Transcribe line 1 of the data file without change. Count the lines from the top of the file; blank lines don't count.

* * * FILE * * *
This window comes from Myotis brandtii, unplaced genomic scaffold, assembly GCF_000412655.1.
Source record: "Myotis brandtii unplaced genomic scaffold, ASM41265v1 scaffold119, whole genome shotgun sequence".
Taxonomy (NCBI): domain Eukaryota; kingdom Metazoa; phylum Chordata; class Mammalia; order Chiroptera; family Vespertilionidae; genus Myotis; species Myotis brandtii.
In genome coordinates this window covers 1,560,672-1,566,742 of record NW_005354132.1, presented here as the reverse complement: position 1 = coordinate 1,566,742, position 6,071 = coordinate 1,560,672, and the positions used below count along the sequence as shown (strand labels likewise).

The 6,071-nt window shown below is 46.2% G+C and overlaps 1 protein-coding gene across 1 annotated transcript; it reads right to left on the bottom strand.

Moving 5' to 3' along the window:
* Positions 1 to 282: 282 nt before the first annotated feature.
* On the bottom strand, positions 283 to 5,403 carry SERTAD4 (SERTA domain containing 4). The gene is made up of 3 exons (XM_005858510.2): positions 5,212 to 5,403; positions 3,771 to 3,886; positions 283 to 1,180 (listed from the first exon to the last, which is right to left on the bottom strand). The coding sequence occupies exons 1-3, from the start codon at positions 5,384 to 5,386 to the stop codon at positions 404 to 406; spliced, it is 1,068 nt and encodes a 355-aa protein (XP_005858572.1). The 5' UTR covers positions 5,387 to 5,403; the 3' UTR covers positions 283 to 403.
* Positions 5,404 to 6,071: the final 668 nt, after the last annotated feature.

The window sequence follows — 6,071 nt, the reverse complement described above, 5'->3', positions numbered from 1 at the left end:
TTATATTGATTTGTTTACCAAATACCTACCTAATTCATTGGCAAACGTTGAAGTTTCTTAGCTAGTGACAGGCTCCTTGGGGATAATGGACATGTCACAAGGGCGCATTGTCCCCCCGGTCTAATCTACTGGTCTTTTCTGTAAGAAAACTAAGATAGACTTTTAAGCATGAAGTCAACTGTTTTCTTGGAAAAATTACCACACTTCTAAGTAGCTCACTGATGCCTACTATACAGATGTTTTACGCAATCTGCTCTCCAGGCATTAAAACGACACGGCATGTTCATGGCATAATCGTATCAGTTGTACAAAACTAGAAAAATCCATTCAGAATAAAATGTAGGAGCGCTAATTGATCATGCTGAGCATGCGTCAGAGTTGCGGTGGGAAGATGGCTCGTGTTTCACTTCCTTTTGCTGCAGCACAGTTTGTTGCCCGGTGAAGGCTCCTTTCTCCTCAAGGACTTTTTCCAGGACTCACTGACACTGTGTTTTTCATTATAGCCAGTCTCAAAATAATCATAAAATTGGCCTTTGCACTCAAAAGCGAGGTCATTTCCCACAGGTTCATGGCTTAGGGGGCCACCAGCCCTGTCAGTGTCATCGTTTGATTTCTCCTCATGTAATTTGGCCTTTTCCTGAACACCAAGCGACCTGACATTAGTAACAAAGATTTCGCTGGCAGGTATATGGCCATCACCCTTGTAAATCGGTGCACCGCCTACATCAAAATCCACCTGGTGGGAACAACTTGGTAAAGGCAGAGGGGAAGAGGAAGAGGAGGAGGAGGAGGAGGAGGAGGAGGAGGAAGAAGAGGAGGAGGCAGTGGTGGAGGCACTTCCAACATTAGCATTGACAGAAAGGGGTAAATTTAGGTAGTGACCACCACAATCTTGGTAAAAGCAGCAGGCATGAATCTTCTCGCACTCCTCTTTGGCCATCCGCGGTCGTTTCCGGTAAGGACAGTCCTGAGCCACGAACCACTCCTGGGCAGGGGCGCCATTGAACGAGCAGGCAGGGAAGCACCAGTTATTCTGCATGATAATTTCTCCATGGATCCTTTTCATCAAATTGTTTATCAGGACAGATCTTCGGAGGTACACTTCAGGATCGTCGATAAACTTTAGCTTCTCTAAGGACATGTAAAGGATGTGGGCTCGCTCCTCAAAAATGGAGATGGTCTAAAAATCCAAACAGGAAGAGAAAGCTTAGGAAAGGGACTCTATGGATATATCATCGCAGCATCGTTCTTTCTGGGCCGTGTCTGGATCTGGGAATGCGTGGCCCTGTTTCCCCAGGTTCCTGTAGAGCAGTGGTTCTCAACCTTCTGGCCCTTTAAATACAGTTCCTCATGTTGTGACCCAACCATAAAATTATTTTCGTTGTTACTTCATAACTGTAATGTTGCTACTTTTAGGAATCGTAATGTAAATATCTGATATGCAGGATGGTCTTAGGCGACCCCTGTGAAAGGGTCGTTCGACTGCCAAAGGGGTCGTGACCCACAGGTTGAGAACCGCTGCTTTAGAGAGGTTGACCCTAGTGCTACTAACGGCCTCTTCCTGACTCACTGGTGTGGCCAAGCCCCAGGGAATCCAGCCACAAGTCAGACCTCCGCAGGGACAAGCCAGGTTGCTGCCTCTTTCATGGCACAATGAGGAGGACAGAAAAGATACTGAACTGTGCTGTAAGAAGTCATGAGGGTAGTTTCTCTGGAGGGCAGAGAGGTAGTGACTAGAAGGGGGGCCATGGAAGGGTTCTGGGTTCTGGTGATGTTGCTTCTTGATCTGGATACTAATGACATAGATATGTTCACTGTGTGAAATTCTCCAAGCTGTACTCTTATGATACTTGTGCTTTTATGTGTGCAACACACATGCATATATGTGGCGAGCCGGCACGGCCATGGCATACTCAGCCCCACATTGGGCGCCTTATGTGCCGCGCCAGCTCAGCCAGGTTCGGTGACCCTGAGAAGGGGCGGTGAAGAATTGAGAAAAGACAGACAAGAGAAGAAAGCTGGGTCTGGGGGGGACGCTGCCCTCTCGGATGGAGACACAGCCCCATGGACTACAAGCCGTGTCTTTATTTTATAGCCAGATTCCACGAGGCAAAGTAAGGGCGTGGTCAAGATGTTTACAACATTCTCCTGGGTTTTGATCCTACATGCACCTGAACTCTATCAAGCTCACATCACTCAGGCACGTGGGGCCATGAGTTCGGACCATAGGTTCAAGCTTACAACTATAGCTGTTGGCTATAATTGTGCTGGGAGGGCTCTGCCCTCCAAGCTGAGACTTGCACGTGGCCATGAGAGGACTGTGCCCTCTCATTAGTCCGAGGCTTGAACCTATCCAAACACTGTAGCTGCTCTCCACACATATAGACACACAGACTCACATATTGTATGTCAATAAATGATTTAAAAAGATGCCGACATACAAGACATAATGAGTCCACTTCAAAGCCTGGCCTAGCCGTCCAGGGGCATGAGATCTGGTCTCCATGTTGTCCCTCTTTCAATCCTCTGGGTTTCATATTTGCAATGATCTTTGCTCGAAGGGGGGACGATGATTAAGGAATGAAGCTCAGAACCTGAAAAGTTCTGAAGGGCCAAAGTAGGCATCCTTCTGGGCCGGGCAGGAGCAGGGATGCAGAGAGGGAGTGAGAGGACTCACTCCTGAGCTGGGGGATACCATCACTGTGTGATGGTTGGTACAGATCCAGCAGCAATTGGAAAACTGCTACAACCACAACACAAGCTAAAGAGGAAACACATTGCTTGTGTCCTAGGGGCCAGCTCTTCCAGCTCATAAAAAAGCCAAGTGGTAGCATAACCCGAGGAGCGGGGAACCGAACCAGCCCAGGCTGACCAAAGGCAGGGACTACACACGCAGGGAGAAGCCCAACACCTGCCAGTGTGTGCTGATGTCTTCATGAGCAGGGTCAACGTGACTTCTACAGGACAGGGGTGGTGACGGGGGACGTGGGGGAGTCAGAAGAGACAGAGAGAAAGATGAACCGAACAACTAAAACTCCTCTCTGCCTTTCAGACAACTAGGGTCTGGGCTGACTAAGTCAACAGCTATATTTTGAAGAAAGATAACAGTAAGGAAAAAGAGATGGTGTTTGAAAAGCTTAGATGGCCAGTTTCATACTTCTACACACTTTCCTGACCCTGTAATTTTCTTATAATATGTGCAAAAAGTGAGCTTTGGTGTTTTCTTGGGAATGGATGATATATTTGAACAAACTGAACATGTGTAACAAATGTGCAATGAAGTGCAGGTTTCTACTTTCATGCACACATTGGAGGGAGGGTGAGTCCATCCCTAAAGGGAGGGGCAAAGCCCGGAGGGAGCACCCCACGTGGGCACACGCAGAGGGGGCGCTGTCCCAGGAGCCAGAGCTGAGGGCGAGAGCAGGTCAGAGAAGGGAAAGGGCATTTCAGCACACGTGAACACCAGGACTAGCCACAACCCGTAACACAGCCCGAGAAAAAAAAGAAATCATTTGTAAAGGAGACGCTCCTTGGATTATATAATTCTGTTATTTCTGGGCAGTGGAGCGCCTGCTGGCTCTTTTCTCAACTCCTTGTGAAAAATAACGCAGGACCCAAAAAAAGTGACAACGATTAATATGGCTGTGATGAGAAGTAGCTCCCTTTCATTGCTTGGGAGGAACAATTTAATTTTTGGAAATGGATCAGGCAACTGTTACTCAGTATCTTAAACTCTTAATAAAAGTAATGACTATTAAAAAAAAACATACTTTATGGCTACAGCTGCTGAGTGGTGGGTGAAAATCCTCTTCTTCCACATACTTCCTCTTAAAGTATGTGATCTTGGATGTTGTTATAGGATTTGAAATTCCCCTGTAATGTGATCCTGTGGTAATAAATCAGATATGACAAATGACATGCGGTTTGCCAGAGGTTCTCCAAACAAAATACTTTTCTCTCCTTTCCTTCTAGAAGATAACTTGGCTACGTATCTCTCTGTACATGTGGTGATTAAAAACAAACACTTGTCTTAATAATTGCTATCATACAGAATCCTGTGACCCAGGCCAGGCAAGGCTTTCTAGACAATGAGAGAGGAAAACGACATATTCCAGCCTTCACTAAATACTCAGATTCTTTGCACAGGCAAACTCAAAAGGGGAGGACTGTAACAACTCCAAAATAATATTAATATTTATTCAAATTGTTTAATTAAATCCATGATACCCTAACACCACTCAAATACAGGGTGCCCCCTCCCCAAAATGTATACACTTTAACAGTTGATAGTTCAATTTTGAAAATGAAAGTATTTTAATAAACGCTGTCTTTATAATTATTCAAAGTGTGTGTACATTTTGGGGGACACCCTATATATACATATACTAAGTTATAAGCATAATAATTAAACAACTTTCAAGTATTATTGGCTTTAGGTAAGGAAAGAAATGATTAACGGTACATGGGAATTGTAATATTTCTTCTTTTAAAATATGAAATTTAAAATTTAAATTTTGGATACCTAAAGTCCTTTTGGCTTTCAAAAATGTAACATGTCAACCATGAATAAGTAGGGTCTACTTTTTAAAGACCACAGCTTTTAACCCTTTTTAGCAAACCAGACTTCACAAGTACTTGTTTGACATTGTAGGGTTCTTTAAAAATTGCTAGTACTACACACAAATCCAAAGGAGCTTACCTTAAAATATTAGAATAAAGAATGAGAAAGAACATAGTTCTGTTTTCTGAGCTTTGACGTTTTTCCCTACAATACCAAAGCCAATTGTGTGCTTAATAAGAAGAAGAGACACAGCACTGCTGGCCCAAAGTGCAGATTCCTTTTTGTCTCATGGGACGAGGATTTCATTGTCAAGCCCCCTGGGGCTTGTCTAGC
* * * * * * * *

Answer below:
This window comes from Myotis brandtii, unplaced genomic scaffold, assembly GCF_000412655.1.